I had solo piano lessons as a child, but in the old days, pianos were expensive and most teachers could only afford one instrument ;). Nowadays, digital pianos and keyboards are so affordable, it isn’t difficult for a piano teacher to own several of them, so piano lessons don't have to be solo anymore.
Many parents prefer solo piano lessons for their children because they assume the individual attention will produce a better pianist out of their child. This leaves us piano teachers working hard to “sell” group lessons as a good thing. Fortunately for me, I had a long waiting list, and the only way I could reduce it was by offering group lessons.
Nearly everything our children learn, they learn in groups. My daughter's dance and gymnastics classes had about 15 kids at a time, and I paid good money for this non-individual attention (until we both decided that neither dance nor gymnastic was her thing).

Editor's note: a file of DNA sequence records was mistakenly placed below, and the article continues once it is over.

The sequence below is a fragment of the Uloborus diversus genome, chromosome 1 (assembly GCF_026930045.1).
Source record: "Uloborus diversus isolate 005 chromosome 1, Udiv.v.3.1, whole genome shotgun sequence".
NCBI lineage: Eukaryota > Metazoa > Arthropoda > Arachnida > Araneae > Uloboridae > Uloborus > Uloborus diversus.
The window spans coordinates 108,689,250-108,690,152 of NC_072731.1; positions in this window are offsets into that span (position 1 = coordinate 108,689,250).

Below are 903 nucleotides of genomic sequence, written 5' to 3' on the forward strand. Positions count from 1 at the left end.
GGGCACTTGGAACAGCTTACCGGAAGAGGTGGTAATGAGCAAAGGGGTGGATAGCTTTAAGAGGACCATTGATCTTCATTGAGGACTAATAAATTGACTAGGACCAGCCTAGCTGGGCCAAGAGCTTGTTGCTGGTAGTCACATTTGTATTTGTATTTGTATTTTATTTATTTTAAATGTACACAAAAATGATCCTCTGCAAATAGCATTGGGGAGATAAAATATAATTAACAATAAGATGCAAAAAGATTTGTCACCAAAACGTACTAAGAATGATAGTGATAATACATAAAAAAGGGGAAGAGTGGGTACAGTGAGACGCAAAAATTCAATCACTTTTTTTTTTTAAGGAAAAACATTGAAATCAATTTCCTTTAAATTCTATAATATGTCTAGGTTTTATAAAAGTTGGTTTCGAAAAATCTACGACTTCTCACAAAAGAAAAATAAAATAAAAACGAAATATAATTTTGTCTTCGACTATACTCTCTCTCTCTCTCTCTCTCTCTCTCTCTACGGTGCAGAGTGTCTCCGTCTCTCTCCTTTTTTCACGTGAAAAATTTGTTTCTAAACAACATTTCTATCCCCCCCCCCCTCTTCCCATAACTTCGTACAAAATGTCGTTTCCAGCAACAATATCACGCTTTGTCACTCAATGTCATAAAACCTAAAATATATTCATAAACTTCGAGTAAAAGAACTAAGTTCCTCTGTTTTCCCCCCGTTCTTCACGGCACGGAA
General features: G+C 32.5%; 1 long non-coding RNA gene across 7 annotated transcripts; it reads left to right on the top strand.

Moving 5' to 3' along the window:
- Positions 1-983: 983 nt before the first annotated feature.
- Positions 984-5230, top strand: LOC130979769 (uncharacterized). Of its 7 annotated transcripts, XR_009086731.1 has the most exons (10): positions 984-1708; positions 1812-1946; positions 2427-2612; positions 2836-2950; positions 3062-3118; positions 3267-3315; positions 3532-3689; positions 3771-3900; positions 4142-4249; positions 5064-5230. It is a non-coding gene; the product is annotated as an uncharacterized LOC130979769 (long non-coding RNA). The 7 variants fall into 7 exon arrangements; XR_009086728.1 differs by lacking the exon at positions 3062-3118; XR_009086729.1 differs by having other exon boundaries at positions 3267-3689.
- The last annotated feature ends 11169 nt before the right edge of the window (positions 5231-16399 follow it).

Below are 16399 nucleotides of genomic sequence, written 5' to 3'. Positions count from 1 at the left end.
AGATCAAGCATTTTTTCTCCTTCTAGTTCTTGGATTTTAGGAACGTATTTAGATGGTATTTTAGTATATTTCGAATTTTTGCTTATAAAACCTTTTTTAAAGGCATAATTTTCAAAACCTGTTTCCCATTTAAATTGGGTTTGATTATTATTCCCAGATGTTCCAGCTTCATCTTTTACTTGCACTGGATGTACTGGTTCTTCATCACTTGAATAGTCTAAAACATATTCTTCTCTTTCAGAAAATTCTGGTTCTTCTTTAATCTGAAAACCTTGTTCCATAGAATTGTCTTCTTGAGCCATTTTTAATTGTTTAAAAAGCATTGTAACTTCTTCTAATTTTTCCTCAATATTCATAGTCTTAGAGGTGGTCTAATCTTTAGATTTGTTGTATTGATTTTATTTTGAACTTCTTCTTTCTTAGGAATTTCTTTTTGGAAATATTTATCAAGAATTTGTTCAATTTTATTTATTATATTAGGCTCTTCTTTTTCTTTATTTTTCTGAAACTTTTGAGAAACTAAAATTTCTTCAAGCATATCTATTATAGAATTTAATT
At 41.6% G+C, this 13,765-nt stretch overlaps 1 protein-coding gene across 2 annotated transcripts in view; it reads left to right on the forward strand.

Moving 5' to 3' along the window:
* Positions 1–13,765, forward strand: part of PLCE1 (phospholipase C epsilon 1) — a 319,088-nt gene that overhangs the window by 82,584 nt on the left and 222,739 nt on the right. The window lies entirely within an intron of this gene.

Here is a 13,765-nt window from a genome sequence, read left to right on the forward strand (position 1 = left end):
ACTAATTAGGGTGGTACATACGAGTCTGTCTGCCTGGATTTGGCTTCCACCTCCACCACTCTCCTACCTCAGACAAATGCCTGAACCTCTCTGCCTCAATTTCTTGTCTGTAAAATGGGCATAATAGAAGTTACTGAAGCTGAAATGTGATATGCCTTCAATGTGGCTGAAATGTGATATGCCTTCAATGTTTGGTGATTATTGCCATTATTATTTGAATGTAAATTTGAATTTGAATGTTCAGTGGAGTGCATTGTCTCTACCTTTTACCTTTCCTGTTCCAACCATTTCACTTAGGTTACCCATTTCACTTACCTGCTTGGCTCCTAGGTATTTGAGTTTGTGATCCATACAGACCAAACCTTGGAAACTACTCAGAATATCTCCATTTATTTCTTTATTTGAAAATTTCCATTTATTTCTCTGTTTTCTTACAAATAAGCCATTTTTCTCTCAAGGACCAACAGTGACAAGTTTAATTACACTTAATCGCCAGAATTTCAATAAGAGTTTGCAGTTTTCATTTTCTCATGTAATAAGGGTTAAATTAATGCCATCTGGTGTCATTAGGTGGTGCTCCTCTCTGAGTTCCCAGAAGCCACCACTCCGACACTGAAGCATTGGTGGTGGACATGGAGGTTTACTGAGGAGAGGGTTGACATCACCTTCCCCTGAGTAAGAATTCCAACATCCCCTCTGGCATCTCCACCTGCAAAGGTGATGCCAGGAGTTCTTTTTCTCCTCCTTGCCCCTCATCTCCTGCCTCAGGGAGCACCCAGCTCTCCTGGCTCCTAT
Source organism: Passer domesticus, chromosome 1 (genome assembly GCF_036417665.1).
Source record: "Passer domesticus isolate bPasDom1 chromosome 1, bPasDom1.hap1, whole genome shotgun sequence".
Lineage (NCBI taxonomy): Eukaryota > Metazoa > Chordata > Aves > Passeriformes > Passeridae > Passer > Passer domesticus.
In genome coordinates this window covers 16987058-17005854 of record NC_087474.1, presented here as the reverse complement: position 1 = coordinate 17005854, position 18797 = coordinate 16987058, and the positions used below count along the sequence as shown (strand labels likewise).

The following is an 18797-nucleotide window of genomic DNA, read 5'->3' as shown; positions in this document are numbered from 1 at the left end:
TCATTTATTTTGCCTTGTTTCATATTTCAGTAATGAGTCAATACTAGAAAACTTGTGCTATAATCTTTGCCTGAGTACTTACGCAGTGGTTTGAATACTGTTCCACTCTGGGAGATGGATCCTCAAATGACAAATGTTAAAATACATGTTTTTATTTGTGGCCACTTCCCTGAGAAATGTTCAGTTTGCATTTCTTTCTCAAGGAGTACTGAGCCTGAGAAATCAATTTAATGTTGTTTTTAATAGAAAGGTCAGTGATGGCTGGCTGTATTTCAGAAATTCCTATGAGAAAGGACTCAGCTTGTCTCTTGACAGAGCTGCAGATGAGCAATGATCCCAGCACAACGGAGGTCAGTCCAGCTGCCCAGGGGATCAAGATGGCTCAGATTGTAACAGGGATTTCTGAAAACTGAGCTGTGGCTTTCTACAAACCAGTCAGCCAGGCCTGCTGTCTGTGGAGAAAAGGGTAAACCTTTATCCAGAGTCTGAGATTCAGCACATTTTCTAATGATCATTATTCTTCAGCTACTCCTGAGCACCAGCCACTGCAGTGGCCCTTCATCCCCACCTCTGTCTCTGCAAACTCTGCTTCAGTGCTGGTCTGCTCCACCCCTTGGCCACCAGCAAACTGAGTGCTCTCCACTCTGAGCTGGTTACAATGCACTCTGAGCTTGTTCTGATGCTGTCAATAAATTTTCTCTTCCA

The friendships, motivation and fun experienced at school, dance, karate, swimming, soccer etc., can also be experienced in piano groups.
As well as having fun together, my group students are better sight readers, generally enjoy their lessons more, and move through their method books much faster than my solo students. They usually practice more too because no-one wants to be the only student in the group who can't play the music.
Another very important aspect of group lessons is the income. Instead of teaching two students for 30-minutes each during an hour, I now teach 3 or 4 students in that same amount of time, which is a income booster.
So if you’re asking yourself, “Why should I offer group piano lessons?”, my answer to you is, “Why not!”